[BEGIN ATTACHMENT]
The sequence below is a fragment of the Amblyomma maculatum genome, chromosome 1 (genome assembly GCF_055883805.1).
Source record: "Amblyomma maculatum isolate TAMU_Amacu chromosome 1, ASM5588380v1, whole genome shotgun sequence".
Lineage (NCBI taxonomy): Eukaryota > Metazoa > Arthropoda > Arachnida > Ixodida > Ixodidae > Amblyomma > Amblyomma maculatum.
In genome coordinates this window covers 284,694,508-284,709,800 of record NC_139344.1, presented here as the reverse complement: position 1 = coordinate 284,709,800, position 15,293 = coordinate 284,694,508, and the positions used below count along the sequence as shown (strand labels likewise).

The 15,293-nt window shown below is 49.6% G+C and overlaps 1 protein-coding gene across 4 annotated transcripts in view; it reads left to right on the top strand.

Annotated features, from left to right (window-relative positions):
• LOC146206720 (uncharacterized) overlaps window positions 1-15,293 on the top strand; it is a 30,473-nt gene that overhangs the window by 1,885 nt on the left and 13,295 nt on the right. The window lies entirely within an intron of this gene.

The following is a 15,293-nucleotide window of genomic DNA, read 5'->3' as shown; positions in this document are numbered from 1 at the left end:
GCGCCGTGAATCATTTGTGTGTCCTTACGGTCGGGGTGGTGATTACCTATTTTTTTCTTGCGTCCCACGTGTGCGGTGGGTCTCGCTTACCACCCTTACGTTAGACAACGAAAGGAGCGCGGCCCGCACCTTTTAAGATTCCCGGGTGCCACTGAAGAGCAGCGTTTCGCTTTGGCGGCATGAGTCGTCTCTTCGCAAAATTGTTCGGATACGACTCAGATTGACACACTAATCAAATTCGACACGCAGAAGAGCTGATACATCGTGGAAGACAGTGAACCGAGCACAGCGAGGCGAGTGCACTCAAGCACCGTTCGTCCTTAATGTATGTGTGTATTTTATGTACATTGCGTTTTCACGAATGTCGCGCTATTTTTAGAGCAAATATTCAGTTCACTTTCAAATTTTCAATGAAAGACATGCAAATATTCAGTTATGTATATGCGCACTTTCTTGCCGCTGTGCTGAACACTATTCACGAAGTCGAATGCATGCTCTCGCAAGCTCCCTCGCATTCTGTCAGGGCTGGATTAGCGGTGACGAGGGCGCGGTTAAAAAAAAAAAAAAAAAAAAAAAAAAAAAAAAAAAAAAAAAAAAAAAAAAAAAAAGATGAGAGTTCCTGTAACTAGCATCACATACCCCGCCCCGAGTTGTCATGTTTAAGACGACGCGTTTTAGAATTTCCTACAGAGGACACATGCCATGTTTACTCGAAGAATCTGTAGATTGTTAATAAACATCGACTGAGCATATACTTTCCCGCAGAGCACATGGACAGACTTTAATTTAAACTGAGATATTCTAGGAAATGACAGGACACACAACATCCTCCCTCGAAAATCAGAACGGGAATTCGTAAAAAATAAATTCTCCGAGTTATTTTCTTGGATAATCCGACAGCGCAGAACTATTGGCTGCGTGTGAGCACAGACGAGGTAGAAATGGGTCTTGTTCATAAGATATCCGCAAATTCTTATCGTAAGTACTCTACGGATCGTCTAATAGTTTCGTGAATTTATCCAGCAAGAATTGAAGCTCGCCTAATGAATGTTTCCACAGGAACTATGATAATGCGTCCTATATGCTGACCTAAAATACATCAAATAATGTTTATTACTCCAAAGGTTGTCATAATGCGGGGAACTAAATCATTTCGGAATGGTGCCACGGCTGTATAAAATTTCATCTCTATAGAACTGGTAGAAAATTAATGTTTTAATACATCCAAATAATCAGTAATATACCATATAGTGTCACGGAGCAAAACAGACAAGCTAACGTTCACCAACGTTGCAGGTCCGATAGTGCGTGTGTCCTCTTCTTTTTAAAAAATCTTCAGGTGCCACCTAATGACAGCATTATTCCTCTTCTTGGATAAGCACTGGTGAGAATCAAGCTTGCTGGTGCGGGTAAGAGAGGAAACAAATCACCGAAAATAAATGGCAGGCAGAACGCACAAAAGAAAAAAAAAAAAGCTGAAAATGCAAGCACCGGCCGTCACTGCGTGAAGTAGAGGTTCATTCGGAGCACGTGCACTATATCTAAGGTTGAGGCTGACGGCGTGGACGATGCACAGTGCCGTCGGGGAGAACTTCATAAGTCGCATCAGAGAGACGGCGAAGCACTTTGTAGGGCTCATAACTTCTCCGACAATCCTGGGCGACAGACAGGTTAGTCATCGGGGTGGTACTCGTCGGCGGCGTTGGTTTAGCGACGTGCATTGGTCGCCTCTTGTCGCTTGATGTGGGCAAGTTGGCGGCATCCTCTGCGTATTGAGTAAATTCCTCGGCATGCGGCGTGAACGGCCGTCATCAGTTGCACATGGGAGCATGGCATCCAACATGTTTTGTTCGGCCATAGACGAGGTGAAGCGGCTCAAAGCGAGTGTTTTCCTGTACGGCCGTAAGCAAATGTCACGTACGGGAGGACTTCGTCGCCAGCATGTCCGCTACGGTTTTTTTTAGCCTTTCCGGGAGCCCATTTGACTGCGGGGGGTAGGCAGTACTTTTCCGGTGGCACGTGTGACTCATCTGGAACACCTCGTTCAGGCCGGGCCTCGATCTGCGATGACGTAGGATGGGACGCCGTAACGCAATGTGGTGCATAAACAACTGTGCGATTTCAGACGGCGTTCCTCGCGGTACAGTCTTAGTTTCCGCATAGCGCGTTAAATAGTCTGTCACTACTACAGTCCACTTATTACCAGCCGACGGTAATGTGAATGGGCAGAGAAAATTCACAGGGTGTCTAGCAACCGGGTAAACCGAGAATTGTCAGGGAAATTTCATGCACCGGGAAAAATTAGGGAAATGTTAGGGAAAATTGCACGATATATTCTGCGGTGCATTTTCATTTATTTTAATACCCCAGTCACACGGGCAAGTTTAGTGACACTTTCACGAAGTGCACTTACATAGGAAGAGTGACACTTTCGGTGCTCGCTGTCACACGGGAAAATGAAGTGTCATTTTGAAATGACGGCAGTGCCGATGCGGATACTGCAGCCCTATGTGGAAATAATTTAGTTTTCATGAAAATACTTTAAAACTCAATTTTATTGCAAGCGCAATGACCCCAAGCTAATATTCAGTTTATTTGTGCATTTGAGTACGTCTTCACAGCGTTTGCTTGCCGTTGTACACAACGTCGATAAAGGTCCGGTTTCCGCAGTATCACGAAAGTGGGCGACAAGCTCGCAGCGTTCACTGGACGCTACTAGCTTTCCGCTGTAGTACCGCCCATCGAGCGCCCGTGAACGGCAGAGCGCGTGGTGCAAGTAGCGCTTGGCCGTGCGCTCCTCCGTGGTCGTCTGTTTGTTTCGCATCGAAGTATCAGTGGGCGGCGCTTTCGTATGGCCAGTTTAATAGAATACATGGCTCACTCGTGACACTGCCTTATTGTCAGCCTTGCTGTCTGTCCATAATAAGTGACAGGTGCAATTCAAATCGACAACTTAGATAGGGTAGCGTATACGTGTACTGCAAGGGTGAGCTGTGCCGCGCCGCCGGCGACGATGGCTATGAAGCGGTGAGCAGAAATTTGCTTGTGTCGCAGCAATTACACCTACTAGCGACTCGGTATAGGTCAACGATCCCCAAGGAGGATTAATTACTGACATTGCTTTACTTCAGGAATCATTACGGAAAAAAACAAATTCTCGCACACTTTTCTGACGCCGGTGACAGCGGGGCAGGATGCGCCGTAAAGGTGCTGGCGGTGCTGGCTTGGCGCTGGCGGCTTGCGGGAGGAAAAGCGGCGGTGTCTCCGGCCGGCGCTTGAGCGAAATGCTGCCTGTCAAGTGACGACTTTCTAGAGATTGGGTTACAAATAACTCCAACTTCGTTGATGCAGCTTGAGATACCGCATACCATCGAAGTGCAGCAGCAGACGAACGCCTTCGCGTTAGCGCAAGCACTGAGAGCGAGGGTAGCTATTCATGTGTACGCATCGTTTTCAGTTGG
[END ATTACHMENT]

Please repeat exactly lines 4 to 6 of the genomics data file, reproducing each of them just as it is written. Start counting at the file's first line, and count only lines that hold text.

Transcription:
In genome coordinates this window covers 284,694,508-284,709,800 of record NC_139344.1, presented here as the reverse complement: position 1 = coordinate 284,709,800, position 15,293 = coordinate 284,694,508, and the positions used below count along the sequence as shown (strand labels likewise).

The 15,293-nt window shown below is 49.6% G+C and overlaps 1 protein-coding gene across 4 annotated transcripts in view; it reads left to right on the top strand.

Annotated features, from left to right (window-relative positions):